Bethany: For me it’s scenes like these that bring you back to the fact that you’re reading about Sith. Things aren’t pretty, or fair, and just when you find yourself reluctantly liking the main characters, they do something unforgiveable, though I won’t say irredeemable.

Mark: Indeed. You knew that something bad was on the horizon.
I found myself in the sway of the Dark Side in this book. I was constantly rooting for the bad guys to win.

The whole Woebegone part seemed to drag on in a sense though. We get introduced in Chapter 3, meet them in 3, and witness their deaths in Chapter 4. In many ways this book was a series of interlinked tales set up in parts that complemented each other while giving the reader chunks of the lives of Plagueis and Sidious.
And in the end I guess the Woebegone was all a great set up to 11-4D. He would turn into a treasure for the Sith.

Bethany: So far, the book takes a very different tone with storytelling, characters, and events. It feels more like a tale being told, or a biography, a lesson in history and politics, than your average epic fantasy novel. It’s brilliant in that it accomplishes both, though!

Aaron: About 11-4D, I thought it was kind of jarring how quickly he changed allegiances.  I know he’s just a robot but I couldn’t see C3PO doing that if his master was killed.

Bethany: It was rather jarring for me. I view droids in much the same way I view Spock or Data in the Star Trek franchise. They really do have feelings, even if they’re well hidden or supposedly non-existent.

Mark: Well in that sense Bethany think of it as 11-4D looking after his own hiney.  He knew he’d be slaughtered if he didn’t welcome his new master.
I felt it was perfect.  R2 and 3PO both become Jabba’s property, while 3PO complains about the situation they do it willingly enough.  It’s in their programing.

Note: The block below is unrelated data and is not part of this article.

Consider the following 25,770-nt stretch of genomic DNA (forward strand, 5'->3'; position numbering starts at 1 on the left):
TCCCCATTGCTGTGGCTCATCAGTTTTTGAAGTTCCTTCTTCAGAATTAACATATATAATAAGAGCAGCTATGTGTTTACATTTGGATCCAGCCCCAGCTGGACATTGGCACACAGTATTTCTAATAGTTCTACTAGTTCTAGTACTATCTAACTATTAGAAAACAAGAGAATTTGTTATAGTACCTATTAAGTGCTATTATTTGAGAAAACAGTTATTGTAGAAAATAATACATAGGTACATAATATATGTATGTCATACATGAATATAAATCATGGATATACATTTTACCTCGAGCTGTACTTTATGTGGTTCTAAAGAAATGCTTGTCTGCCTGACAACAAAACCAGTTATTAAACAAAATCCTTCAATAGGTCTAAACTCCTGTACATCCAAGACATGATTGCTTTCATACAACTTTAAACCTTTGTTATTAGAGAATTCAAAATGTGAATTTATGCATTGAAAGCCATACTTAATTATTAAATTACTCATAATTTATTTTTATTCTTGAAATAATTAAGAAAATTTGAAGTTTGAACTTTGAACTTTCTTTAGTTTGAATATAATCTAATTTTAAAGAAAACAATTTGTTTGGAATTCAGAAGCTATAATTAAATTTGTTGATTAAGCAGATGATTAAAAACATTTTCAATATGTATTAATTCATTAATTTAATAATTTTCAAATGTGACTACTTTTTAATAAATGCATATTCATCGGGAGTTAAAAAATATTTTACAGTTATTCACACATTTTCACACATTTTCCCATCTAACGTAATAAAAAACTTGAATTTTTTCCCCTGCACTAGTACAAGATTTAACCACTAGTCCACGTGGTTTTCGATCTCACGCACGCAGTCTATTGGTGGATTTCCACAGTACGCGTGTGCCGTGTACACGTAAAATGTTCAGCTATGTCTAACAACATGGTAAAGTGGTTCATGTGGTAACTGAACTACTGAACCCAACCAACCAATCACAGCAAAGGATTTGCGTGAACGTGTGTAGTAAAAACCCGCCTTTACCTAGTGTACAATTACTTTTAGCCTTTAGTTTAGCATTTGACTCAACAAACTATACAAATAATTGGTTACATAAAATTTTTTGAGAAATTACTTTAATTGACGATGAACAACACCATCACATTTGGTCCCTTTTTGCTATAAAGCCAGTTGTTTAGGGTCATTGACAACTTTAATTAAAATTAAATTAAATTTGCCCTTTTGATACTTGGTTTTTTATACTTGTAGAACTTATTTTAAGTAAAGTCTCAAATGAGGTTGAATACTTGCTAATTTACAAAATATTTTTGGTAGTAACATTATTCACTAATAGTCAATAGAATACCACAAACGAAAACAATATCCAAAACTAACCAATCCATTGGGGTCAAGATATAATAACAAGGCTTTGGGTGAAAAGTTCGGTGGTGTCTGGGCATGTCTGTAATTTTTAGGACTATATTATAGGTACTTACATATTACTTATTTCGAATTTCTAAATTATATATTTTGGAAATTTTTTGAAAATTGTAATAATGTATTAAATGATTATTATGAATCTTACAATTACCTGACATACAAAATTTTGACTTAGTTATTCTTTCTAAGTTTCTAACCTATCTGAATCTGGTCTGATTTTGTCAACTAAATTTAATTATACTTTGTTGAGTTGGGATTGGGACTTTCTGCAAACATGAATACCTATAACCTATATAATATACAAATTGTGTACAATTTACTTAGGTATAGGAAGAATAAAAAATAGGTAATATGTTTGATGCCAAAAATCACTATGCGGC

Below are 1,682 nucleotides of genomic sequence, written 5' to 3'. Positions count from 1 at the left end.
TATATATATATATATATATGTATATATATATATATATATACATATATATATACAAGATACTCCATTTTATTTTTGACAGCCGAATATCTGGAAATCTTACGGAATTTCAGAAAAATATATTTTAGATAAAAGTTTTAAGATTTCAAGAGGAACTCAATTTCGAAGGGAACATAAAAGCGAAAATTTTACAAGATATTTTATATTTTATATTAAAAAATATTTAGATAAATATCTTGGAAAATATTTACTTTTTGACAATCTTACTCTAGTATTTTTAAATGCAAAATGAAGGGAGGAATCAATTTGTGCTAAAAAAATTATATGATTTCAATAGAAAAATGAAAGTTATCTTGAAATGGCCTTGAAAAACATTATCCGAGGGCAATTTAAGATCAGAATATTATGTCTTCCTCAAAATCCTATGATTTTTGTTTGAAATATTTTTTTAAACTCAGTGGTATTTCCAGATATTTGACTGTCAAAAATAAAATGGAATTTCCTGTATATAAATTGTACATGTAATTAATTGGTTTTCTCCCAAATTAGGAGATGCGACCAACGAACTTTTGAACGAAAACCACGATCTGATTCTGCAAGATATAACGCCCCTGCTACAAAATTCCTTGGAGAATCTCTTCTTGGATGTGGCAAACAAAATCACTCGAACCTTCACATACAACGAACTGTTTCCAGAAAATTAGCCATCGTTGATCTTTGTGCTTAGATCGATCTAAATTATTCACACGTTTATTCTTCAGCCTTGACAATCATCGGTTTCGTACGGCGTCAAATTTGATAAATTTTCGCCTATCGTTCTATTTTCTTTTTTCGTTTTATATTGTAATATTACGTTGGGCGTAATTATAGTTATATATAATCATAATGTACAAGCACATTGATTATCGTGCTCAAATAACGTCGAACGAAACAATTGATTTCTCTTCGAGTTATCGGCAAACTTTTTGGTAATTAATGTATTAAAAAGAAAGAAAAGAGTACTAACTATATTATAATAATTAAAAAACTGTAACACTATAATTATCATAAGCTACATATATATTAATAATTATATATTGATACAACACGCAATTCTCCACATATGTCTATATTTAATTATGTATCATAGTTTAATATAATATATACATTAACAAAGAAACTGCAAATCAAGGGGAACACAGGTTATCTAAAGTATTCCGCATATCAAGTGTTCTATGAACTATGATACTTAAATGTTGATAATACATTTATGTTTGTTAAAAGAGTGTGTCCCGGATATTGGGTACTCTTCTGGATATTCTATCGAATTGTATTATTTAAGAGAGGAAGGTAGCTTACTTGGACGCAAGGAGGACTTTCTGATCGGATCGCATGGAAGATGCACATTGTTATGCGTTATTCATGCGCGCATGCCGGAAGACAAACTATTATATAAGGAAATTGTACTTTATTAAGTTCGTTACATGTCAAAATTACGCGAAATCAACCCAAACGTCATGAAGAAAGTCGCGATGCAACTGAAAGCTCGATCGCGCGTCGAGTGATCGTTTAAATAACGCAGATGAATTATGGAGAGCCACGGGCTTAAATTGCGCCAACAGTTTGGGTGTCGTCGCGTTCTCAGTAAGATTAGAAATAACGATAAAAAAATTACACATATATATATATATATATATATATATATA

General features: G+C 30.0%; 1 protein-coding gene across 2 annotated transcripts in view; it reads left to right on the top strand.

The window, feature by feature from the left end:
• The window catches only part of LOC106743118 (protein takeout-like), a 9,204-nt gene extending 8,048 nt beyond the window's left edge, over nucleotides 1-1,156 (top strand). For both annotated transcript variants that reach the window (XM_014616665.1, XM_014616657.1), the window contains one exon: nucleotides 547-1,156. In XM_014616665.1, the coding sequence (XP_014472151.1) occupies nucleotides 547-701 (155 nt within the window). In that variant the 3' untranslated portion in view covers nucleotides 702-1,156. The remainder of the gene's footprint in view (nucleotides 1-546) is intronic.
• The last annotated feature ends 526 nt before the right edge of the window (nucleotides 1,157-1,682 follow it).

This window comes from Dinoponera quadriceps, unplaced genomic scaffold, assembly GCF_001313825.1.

Aaron Goins: But wasn’t them (R2 and 3PO) becoming his property all part of a ruse?

Mark: Yes, but 3PO wasn’t in on it.  R2 knew. But R2’s special ;)
I loved how Plagueis made 11-4D watch the ship burn and record it. I got the feeling like he almost treated the droid like an apprentice.  He gives him unlimited access to data he would even later withhold from Palpatine.  The fact is he’s a droid and cannot summon the Force which makes him no threat to Plagueis.

Bethany: Not necessarily an apprentice, but it was interesting to see how he would go out of his way to teach 11-4D, even when it wasn’t needed for a specific task.  Darth Plagueis seemed to have a fairly low opinion of the intelligence of sentients…. (more on that later)…. and always seemed to want beings to be smarter or more evolved than they were.

Aaron: Plagueis stops at a space station to have the ship destroyed and is revealed as “Magister Damask”.  Very interesting name and it definitely has meaning.

Mark: I love “THE Mask.”  And I loved the play up on the alter egos.  While working on the Sith Grand Plan as their Titles, they were also doing the same as their public faces.

Aaron: And “damask” is a type of fabric that has a specific style of weaving. I think his name is a direct reference to this.

Bethany: Wikipedia tells us that: “Damask (Arabic: دمسق‎) is a reversible figured fabric of silk, wool, linen, cotton, or synthetic fibers, with a pattern formed by weaving.”

I find that interesting, and certainly applicable

Mark: Well-placed word indeed, the way it has multiple patterns on it.

Bethany: Not just to the weaving and patterns, but damask is reversible, just like the two roles he has. One minute a Sith, the next a (somewhat) respectable business man.